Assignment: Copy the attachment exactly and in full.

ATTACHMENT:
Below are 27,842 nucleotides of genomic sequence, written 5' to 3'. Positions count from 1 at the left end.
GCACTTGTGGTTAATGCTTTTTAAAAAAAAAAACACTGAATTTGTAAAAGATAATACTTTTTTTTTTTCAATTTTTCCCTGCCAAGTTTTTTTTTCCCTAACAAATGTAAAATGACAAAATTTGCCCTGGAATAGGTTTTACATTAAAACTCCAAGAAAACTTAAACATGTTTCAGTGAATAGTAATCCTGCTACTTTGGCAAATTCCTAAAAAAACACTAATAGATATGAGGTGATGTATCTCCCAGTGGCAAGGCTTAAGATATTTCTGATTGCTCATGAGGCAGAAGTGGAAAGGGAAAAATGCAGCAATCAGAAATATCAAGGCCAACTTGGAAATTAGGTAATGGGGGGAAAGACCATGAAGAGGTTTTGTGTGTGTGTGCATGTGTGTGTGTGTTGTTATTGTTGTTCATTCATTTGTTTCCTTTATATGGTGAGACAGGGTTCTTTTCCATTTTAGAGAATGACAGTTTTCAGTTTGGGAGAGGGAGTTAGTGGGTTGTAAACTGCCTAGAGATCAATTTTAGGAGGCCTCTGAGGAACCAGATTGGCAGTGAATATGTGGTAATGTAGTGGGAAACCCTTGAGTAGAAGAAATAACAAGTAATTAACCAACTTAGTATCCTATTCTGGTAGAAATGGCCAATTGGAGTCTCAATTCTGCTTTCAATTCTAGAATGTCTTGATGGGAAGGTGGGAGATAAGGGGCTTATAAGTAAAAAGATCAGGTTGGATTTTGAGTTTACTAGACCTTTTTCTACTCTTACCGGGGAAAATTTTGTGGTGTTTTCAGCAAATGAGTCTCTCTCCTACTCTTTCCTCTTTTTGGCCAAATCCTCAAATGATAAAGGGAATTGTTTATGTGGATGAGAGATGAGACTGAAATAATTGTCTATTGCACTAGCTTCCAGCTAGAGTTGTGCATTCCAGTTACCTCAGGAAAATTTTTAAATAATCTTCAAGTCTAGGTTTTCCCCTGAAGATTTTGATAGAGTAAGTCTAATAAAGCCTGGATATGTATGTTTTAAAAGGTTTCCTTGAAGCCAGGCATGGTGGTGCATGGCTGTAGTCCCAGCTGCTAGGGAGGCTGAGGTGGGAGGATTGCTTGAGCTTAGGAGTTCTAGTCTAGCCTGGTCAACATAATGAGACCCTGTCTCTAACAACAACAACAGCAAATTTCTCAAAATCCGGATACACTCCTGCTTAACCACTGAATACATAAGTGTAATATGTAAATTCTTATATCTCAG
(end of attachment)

Below are 27,842 nucleotides of genomic sequence, written 5' to 3'. Positions count from 1 at the left end.
GCACTTGTGGTTAATGCTTTTTAAAAAAAAAAACACTGAATTTGTAAAAGATAATACTTTTTTTTTTTCAATTTTTCCCTGCCAAGTTTTTTTTTCCCTAACAAATGTAAAATGACAAAATTTGCCCTGGAATAGGTTTTACATTAAAACTCCAAGAAAACTTAAACATGTTTCAGTGAATAGTAATCCTGCTACTTTGGCAAATTCCTAAAAAAACACTAATAGATATGAGGTGATGTATCTCCCAGTGGCAAGGCTTAAGATATTTCTGATTGCTCATGAGGCAGAAGTGGAAAGGGAAAAATGCAGCAATCAGAAATATCAAGGCCAACTTGGAAATTAGGTAATGGGGGGAAAGACCATGAAGAGGTTTTGTGTGTGTGTGCATGTGTGTGTGTGTTGTTATTGTTGTTCATTCATTTGTTTCCTTTATATGGTGAGACAGGGTTCTTTTCCATTTTAGAGAATGACAGTTTTCAGTTTGGGAGAGGGAGTTAGTGGGTTGTAAACTGCCTAGAGATCAATTTTAGGAGGCCTCTGAGGAACCAGATTGGCAGTGAATATGTGGTAATGTAGTGGGAAACCCTTGAGTAGAAGAAATAACAAGTAATTAACCAACTTAGTATCCTATTCTGGTAGAAATGGCCAATTGGAGTCTCAATTCTGCTTTCAATTCTAGAATGTCTTGATGGGAAGGTGGGAGATAAGGGGCTTATAAGTAAAAAGATCAGGTTGGATTTTGAGTTTACTAGACCTTTTTCTACTCTTACCGGGGAAAATTTTGTGGTGTTTTCAGCAAATGAGTCTCTCTCCTACTCTTTCCTCTTTTTGGCCAAATCCTCAAATGATAAAGGGAATTGTTTATGTGGATGAGAGATGAGACTGAAATAATTGTCTATTGCACTAGCTTCCAGCTAGAGTTGTGCATTCCAGTTACCTCAGGAAAATTTTTAAATAATCTTCAAGTCTAGGTTTTCCCCTGAAGATTTTGATAGAGTAAGTCTAATAAAGCCTGGATATGTATGTTTTAAAAGGTTTCCTTGAAGCCAGGCATGGTGGTGCATGGCTGTAGTCCCAGCTGCTAGGGAGGCTGAGGTGGGAGGATTGCTTGAGCTTAGGAGTTCTAGTCTAGCCTGGTCAACATAATGAGACCCTGTCTCTAACAACAACAACAGCAAATTTCTCAAAATCCGGATACACTCCTGCTTAACCACTGAATACATAAGTGTAATATGTAAATTCTTATATCTCAG